I see, I wasn’t sure about the current status of quantum computers, so it is very probable that state agencies like the NSA have access to that kind of things.

I know, I understand what you mean, and I am sorry if it sound like I was explicitly calling you a conspiracy theorist. My main concern with theorizing with this kind of stuff is that it does not take us anywhere. People who are beginning to change their habits are going to look scare and desperate, people who are in the middle road will have uncertainty and in general we still don’t have anything else so it is better than anything, I don’t think that people should stop using current encryption protocols because maybe the NSA can break it. Also I think we should really give importance to black/white hackers and bug bounty hunters, even tho they may have little resources I think that if it would be crackeable someone would have spoken about too.

All in all, excuse me if I sounded rude or aggressive, there have been some users around lately who started going towards the conspiracy theory kind of stuff and going too deep is a hard topic. We are going kind of off topic so if you still want to discuss something it will be better to do it via PM.

We should keep an eye on this messenger, IMHO it looks promising.

I know, I understand what you mean, and I am sorry if it sound like I was explicitly calling you a conspiracy theorist. My main concern with theorizing with this kind of stuff is that it does not take us anywhere. People who are beginning to change their habits are going to look scare and desperate, people who are in the middle road will have uncertainty and in general we still don’t have anything else so it is better than anything, I don’t think that people should stop using current encryption protocols because maybe the NSA can break it. Also I think we should really give importance to black/white hackers and bug bounty hunters, even tho they may have little resources I think that if it would be crackeable someone would have spoken about too.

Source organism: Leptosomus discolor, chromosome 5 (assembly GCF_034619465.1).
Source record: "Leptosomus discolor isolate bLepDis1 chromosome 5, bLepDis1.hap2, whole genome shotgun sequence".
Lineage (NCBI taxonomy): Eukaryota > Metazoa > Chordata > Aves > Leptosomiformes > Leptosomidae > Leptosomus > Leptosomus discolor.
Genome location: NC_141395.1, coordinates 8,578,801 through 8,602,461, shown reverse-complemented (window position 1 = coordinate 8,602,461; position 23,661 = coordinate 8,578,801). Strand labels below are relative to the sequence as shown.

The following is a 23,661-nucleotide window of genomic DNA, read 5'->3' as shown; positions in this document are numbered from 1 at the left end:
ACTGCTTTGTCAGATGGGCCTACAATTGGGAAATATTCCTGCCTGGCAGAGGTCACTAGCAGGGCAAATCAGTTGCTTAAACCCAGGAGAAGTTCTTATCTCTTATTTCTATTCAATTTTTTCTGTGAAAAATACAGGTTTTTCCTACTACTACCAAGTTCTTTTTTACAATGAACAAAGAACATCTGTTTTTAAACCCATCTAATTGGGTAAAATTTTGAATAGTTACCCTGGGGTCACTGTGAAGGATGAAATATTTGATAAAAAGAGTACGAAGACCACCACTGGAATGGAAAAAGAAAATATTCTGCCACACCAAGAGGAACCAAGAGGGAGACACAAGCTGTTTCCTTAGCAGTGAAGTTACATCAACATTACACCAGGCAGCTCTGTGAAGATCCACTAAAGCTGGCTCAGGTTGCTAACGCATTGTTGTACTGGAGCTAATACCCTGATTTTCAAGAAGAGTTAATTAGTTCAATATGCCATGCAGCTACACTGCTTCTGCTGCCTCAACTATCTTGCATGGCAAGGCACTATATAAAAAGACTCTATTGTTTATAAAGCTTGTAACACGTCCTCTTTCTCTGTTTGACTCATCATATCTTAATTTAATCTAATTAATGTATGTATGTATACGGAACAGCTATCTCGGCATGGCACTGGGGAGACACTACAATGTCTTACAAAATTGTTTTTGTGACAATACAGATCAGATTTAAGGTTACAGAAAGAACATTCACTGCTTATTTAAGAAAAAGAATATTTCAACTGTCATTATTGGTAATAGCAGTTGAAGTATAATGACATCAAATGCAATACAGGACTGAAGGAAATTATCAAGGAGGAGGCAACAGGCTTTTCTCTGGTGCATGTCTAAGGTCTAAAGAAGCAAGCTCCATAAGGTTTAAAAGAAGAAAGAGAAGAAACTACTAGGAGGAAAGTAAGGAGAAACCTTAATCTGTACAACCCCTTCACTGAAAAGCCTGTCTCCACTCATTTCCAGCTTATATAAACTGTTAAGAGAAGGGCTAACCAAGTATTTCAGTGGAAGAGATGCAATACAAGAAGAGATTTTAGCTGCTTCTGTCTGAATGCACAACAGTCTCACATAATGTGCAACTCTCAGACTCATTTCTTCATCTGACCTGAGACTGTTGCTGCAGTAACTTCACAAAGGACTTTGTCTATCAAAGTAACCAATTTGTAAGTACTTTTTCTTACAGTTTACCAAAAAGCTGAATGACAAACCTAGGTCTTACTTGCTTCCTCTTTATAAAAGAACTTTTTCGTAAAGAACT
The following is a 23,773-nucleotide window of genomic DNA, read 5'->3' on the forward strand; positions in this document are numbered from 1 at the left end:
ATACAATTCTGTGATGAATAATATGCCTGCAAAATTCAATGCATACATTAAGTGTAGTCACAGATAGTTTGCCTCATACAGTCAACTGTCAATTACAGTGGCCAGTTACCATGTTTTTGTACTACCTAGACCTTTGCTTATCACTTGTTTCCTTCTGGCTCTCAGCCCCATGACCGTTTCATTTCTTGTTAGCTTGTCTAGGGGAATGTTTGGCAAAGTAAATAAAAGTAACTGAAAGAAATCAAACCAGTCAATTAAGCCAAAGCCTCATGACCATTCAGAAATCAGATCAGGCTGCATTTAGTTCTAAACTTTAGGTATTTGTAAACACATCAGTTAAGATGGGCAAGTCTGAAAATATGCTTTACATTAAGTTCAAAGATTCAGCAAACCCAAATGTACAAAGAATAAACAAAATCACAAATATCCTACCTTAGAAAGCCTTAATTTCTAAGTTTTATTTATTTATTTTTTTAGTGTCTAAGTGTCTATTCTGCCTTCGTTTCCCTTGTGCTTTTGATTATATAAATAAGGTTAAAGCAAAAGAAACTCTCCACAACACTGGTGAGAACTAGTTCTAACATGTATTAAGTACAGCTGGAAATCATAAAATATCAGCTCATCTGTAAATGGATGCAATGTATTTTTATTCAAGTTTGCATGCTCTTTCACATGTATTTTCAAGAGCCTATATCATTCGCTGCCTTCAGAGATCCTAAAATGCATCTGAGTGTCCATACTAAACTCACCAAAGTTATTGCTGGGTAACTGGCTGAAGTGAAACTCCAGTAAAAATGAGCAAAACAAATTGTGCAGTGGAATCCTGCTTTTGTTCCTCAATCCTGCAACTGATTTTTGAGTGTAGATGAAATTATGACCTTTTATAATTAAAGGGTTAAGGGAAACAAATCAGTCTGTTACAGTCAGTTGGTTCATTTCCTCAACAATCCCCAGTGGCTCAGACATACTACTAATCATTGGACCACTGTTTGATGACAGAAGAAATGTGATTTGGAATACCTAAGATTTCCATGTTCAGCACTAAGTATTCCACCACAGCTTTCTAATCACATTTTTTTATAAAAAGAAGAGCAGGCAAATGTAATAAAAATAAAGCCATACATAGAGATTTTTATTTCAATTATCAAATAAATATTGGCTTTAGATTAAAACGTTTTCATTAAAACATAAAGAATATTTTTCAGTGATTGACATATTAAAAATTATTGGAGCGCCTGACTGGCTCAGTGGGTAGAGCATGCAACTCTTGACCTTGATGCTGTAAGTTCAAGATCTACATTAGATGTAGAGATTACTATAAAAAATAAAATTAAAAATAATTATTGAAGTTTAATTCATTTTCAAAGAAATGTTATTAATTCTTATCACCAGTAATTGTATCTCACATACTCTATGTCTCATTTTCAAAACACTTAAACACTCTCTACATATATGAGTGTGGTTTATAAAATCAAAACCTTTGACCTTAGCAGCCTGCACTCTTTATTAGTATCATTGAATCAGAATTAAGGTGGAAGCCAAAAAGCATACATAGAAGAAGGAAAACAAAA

All in all, excuse me if I sounded rude or aggressive, there have been some users around lately who started going towards the conspiracy theory kind of stuff and going too deep is a hard topic. We are going kind of off topic so if you still want to discuss something it will be better to do it via PM.
We should keep an eye on this messenger, IMHO it looks promising.

Don’t worry about it, no need to apologize.

I agree that useless speculation is … useless and a waste of time. I think the main takeaway is that we should remain vigilant regarding the state of crytpography and the capabilities of agencies like GCHQ and the NSA in their ability to crack encryption schemes. When I say we, I especially mean the creators of communication apps who I hope will not be complacent in this area, thinking that real use Quantum computer threats on encryption are at least a decade away. Waiting for the fire to come to your doorstep before acting, is a recipe for disaster.

I will leave a link from MIT tech review on how a quantum computer could crack RSA 2048 in 8hrs.

1 Like

Not commenting on any of the answers here, but on the original post:

There are hundreds of different instant messengers. If you ask 10 people to choose the best, most secure, and most private instant messenger, you very likely get 10 different recommendations. Then, people start to find arbitrary reasons against other messengers while generating hype for their own favorite messenger.

The fact is that there is no perfect single instant messenger, which meets everybody’s requirements. There is also no “secure” messenger as already pointed out by the EFF, which deprecated their original Secure Messaging Scorecard due to this. Even a “BCM Messenger” can’t meet all requirements.

You missed the point of my post,which was to have a discussion about BCM and to verify or debunk the claims they make about the security of their product.

So what are you trying to say here? That we shouldn’t discuss certain products in regard to their security?

As already pointed out in other posts here and on GitHub, PTIO needs a defined and fixed set of threat models to rate the security of a product. You don’t just rate security by looking at some features and saying “Yeah, looks good.”

The most important question would be: “Is the BCM Messenger (or any other software product) relevant to the typical PTIO user?” If true, “Which are the most important threat models of the typical PTIO user? Are these threat models addressed by the BCM Messenger? Does anybody actually test this or do we just rely on documentation? Why is this messenger better or worse than messengers already recommended by PTIO?” etc.

Of course a product has to be rated according to the threat model which in this case is privacy. Can you provide a link to the GitHub post you are referring to?